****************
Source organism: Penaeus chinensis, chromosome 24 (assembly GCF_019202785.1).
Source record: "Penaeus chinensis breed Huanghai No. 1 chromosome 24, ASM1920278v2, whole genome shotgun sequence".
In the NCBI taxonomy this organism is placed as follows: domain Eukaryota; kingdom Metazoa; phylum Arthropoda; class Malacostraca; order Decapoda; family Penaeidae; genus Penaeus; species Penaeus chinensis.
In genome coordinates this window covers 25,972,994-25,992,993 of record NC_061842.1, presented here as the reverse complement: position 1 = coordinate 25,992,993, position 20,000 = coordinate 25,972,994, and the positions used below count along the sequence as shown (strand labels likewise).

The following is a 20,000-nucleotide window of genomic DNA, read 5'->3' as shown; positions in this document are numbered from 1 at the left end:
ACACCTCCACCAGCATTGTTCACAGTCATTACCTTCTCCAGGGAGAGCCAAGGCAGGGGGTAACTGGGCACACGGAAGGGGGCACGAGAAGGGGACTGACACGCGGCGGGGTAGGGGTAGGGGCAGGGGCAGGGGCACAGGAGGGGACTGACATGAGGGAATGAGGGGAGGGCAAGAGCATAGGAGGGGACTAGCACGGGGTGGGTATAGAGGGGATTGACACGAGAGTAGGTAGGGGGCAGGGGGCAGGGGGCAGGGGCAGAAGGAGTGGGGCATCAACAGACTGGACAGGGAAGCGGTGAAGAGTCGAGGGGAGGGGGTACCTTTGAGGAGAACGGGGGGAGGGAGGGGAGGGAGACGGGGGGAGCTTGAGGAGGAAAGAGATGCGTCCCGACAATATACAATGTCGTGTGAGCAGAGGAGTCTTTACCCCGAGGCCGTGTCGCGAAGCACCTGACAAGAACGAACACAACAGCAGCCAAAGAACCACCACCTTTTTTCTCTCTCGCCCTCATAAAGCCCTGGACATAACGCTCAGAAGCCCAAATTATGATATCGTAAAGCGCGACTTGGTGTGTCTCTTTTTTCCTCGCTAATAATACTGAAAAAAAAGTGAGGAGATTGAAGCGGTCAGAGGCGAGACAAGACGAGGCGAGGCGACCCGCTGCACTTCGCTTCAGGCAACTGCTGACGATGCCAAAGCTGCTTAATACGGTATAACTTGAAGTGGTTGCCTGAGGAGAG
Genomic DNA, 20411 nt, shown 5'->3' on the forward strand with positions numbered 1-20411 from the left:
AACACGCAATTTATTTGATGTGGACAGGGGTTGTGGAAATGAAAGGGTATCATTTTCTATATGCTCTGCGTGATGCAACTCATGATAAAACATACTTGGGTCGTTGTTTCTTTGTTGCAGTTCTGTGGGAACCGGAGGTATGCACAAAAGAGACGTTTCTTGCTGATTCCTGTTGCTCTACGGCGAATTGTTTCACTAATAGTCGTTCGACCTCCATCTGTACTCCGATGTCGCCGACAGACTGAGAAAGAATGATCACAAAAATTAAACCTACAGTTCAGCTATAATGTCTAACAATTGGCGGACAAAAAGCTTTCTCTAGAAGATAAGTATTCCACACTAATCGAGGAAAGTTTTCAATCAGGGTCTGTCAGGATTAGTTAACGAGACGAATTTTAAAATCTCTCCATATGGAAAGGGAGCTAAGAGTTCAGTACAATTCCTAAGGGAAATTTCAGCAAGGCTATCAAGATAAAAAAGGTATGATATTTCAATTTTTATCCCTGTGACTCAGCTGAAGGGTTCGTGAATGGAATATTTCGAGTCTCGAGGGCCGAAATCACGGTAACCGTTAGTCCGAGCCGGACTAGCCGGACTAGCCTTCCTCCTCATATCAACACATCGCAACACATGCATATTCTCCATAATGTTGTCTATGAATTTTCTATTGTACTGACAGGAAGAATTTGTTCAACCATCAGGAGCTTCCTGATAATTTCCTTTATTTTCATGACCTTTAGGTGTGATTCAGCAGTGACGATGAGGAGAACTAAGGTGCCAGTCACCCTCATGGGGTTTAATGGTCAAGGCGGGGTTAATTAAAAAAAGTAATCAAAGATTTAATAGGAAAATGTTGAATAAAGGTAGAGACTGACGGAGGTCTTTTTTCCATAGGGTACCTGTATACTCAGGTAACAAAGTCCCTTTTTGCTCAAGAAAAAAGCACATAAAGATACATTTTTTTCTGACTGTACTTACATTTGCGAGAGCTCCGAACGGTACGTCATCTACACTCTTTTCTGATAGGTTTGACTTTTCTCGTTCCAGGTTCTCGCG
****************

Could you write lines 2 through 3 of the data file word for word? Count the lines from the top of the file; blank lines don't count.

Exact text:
Source record: "Penaeus chinensis breed Huanghai No. 1 chromosome 24, ASM1920278v2, whole genome shotgun sequence".
In the NCBI taxonomy this organism is placed as follows: domain Eukaryota; kingdom Metazoa; phylum Arthropoda; class Malacostraca; order Decapoda; family Penaeidae; genus Penaeus; species Penaeus chinensis.